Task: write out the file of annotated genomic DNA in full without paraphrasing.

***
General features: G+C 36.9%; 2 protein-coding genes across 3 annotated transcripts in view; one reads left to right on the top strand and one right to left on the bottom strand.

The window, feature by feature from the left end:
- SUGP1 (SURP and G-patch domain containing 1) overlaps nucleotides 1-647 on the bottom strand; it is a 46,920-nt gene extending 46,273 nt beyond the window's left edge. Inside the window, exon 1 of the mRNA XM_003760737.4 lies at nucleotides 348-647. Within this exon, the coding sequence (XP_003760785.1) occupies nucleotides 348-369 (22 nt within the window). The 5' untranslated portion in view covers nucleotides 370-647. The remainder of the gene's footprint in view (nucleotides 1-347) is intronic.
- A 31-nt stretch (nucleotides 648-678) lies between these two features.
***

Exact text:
General features: G+C 36.9%; 2 protein-coding genes across 3 annotated transcripts in view; one reads left to right on the top strand and one right to left on the bottom strand.

The window, feature by feature from the left end:
- SUGP1 (SURP and G-patch domain containing 1) overlaps nucleotides 1-647 on the bottom strand; it is a 46,920-nt gene extending 46,273 nt beyond the window's left edge. Inside the window, exon 1 of the mRNA XM_003760737.4 lies at nucleotides 348-647. Within this exon, the coding sequence (XP_003760785.1) occupies nucleotides 348-369 (22 nt within the window). The 5' untranslated portion in view covers nucleotides 370-647. The remainder of the gene's footprint in view (nucleotides 1-347) is intronic.
- A 31-nt stretch (nucleotides 648-678) lies between these two features.